As General Conference approaches, one of the important agenda items for the body is setting the budget for the denomination for the next quadrennium. As this UMNS article from two weeks ago indicates, there has been debate about what the budget should be. Economic projections have shifted (as they have a tendency to do) since the first round of budget proposals, and new data has come in about membership loss in the US, which together have made previous spending levels seem overly optimistic. In response, the general secretaries of the church's boards and agencies have called to reduce their allocations and thereby craft a lower budget, as indicated in this UMNS article from yesterday. General Conference has the final decision, but it seems (for now) like the budget for the next quadrennium is headed in a downward direction.
Such news might engender a variety of responses, ranging from the unhelpful to the helpful. Perhaps the least helpful response is for the denomination to once again collectively wring its hands about US decline and get worked up into a frenzied state of anxiety before General Conference. US decline is a serious problem and will probably be with us for a while, but states of frenzied anxiety do not make for good decision making. We should maintain our trust in God, even in times of tightened budgets.
A more well-intentioned but ultimately misguided response would be to say, "Well, the boards and agencies will just have to do more with less." On the one hand, such a statement can be read as an affirmation of the importance of the church's continued mission and ministry through its boards and agencies. In this read, it is important we keep doing good work and not cut back on it. On the other hand, such a statement reflects the harsh logic of capitalism more than it does the abundant love of God. Capitalism always demands more, more, more. It will not let us be content, as God calls us to be. One of the ways to produce that more is to wring ever greater efficiencies from producer and consumer, no matter what the consequences on either are. We should be mindful of being good stewards, but we should not prize efficiency above all other spiritual, moral, or ethical values.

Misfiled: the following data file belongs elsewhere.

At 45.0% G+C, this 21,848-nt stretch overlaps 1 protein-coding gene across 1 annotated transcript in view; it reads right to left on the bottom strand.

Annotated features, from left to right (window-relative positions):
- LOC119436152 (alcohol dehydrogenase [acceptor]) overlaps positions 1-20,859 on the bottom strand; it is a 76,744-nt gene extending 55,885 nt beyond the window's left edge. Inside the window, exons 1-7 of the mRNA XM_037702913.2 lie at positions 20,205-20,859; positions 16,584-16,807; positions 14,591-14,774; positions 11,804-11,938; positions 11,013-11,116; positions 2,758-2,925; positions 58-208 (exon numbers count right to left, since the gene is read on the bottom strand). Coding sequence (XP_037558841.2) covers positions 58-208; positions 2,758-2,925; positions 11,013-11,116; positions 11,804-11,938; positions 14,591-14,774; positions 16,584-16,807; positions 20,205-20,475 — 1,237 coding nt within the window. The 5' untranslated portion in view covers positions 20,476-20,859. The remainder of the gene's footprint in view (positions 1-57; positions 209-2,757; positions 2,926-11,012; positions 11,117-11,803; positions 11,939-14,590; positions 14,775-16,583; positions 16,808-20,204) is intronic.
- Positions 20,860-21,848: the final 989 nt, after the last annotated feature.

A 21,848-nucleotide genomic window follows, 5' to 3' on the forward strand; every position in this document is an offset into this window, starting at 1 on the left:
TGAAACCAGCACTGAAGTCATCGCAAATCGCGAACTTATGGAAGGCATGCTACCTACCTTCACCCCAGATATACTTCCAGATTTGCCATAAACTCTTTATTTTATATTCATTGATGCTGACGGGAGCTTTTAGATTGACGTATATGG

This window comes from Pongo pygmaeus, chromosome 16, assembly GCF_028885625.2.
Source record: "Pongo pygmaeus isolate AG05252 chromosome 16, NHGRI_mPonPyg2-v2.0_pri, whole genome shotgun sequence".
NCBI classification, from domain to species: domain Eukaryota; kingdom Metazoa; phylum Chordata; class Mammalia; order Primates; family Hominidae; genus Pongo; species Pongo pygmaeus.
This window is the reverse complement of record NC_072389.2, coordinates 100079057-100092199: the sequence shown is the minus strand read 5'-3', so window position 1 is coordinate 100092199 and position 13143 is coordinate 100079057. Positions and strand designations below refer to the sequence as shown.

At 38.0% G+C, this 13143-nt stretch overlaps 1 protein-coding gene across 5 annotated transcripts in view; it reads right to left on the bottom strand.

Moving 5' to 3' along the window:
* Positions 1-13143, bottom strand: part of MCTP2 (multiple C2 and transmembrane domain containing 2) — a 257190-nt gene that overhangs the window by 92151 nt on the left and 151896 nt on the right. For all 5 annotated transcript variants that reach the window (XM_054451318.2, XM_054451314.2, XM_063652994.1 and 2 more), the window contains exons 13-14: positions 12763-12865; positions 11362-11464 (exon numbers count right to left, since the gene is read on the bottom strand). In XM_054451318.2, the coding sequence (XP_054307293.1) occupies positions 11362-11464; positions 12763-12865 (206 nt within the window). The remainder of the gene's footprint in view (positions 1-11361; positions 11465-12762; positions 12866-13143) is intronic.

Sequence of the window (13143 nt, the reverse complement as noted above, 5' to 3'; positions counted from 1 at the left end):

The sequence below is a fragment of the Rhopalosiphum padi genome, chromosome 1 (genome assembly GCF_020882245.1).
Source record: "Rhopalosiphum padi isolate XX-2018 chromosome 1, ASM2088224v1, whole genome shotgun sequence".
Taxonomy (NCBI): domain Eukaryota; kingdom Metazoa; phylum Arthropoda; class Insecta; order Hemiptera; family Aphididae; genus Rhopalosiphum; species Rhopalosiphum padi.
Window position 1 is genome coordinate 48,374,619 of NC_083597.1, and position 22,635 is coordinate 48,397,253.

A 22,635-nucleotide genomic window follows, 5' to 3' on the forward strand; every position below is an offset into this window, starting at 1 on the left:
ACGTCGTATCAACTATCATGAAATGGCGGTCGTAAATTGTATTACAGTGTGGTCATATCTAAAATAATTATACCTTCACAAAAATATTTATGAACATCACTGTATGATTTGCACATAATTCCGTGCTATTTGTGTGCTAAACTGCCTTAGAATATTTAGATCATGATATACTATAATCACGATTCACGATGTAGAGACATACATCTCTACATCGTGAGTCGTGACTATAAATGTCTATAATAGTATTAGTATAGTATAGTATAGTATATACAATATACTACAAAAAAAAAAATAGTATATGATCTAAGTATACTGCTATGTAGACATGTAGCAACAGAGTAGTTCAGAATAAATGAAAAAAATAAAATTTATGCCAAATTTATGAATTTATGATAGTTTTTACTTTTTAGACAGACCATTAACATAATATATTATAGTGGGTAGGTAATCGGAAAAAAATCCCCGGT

Finally, we could respond to this era of reduced budgets by resolving to do better with less, not more with less. Doing better with less will involve stopping some of the things that we are currently doing--those that are not working or are no longer suited to their situations or are not the best and most important reflections of who we are as United Methodists. Yet making the hard decisions to stop doing some of the things we are currently doing will free us up to better do those things we continue to do, the things that are really central to who we are and what God has called us to do in the world. In other words, if we're willing to have hard conversations, it can help us focus on what really matters among what we do.
Identifying and focusing on such things may or may not make a difference to membership trends. But it will definitely make a difference to our spiritual lives and our participation in the missio Dei.